He runs sprints and does some on- and off-ice work wearing a 45-pound weight vest. “He wears the vest even if he’s just walking around in sandals,” Powers said, the thinking being that skating at high speeds, while sustaining a physical pounding, should be a breeze during games when he isn’t burdened with weights equivalent to three house pets.
He fastens more weights, anywhere from 2 ½ to 5 pounds, on his ankles. He practices on his own at times with a 10-pound plate on his stick.
He has Powers push him as hard as he can 21 times while Jagr is crouching-- seven from each side and another seven from behind -- an exercise designed to maintain Jagr’s balance.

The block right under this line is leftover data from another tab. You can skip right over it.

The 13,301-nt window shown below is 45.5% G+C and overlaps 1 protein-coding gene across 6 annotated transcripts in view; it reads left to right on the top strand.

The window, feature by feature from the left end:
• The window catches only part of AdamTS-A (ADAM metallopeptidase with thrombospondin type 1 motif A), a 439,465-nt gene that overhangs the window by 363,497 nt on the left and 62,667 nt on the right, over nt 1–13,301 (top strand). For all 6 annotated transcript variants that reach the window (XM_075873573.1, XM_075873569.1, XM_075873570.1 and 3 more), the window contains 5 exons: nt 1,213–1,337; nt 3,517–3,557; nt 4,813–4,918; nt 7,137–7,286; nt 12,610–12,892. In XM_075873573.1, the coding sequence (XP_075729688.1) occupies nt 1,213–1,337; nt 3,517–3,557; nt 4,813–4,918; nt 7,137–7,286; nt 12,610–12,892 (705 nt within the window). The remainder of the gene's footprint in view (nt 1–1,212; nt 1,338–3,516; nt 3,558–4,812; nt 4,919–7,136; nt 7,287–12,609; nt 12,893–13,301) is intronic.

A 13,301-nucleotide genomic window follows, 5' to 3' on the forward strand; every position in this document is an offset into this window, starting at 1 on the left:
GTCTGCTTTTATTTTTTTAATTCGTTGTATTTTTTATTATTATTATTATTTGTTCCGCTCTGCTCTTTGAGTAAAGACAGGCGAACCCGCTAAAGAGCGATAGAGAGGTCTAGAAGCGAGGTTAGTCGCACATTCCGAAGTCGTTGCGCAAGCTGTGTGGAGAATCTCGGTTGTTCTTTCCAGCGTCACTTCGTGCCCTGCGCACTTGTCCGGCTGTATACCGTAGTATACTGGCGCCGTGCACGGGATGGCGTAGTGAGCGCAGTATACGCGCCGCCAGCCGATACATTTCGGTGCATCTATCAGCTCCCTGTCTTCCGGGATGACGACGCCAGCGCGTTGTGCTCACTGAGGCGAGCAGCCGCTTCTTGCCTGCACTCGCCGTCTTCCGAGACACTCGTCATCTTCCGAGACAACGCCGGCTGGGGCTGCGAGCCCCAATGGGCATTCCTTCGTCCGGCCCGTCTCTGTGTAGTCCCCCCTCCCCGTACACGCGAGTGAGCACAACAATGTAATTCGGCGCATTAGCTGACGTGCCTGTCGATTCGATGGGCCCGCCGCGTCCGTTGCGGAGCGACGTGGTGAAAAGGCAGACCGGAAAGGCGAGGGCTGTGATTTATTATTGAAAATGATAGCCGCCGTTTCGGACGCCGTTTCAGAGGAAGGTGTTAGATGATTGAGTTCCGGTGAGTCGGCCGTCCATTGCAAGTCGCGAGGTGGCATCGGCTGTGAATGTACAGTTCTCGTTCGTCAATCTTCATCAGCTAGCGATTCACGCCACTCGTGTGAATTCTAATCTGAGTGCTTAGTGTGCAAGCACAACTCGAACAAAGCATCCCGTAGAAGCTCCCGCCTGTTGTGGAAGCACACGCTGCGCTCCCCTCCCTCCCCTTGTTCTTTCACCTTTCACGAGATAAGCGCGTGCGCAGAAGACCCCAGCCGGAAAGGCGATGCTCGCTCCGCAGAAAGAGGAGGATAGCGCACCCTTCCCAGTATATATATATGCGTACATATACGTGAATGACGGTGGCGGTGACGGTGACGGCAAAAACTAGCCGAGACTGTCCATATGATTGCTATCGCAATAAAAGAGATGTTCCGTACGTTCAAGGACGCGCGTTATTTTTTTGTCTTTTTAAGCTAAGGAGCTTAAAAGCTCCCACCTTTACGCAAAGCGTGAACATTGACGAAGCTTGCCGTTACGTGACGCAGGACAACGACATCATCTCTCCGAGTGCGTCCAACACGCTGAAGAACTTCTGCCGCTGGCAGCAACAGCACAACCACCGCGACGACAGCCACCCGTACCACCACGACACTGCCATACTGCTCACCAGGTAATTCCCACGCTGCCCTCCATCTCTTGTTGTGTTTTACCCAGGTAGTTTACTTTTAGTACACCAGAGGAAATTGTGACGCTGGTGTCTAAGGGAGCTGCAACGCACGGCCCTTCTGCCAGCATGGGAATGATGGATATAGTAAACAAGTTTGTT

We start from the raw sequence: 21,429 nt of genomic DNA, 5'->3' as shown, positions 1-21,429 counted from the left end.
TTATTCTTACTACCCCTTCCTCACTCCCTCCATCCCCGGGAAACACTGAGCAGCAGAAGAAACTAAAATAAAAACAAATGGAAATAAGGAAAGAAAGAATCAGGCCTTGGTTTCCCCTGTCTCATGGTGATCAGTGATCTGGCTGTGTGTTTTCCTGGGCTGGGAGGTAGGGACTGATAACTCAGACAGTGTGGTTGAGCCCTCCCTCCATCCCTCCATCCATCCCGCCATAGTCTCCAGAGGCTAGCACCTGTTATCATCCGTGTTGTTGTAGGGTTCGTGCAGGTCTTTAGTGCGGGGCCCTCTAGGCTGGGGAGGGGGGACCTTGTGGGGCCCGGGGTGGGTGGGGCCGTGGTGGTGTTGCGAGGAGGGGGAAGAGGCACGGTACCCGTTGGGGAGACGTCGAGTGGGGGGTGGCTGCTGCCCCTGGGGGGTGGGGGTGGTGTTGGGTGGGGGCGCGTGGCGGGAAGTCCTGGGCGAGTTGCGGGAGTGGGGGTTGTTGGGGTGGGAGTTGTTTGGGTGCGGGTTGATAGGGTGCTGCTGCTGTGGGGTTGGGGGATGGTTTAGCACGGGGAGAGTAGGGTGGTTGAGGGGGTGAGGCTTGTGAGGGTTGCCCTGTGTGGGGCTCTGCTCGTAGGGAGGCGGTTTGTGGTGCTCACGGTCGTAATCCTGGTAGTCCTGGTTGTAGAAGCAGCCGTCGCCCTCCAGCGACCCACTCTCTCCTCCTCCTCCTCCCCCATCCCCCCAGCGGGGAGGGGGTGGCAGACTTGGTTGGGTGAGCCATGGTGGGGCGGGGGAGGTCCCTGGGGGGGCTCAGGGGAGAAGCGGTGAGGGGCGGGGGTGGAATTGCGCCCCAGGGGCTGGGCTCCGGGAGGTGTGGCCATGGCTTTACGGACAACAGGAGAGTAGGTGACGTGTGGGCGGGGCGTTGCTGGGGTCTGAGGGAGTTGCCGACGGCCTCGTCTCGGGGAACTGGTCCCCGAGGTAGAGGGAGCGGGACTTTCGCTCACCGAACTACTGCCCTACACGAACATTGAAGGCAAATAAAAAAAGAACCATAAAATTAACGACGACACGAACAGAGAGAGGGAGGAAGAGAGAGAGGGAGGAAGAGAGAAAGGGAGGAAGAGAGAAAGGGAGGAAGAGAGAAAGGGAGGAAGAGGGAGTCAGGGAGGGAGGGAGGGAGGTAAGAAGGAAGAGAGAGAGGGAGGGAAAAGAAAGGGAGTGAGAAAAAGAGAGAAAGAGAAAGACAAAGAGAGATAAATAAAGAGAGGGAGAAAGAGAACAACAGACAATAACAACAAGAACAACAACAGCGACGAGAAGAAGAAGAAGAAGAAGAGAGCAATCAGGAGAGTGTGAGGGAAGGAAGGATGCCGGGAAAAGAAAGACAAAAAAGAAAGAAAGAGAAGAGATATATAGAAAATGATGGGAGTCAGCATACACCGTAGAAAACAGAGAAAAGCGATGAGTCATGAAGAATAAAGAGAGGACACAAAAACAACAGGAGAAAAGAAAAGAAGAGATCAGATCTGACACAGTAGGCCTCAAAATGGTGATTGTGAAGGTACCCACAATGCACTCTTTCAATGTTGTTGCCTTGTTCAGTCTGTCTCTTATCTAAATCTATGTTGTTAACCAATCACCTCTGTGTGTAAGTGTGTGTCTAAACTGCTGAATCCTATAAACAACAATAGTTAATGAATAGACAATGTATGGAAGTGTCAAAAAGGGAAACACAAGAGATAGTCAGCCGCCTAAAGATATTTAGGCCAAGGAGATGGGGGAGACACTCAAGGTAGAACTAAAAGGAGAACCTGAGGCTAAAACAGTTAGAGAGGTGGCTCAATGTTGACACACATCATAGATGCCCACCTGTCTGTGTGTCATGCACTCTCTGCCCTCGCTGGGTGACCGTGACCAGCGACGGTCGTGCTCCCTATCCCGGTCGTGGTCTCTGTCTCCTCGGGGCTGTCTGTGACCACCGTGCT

He asks Powers to fire 60 pucks at him at high speed, to practice his shot. And he regularly smacks an 8 ½ pound medicine ball with his stick, to build strength.
Jagr doesn’t like talking about any of this, but it clearly has rubbed off on teammates.
Aleksander Barkov ordered a similar weight vest. Aaron Ekblad implemented his medicine ball routine. And Nick Bjugstad has emulated Jagr’s mannerisms, including flexing his stick. “It’s pretty neat to see,” Powers said.
Jagr dropped 16 pounds to 226; “he’s lighter and he needs to be,” Powers said. “He is just as [well] conditioned as a guy in his prime at 20…. [And] he’s a lot of fun to be around. He’s into a lot of spiritual stuff, really in touch with who he is and what he wants out of life.”
How unique are Jagr’s exploits at 43? Consider that of the 10 leading scorers in NHL history, only two even played to that age: Howe, who retired at 43, returned to the WHL at 45 and played to 51; and No. 8 Mark Messier who scored 18 goals in his final season, at 43.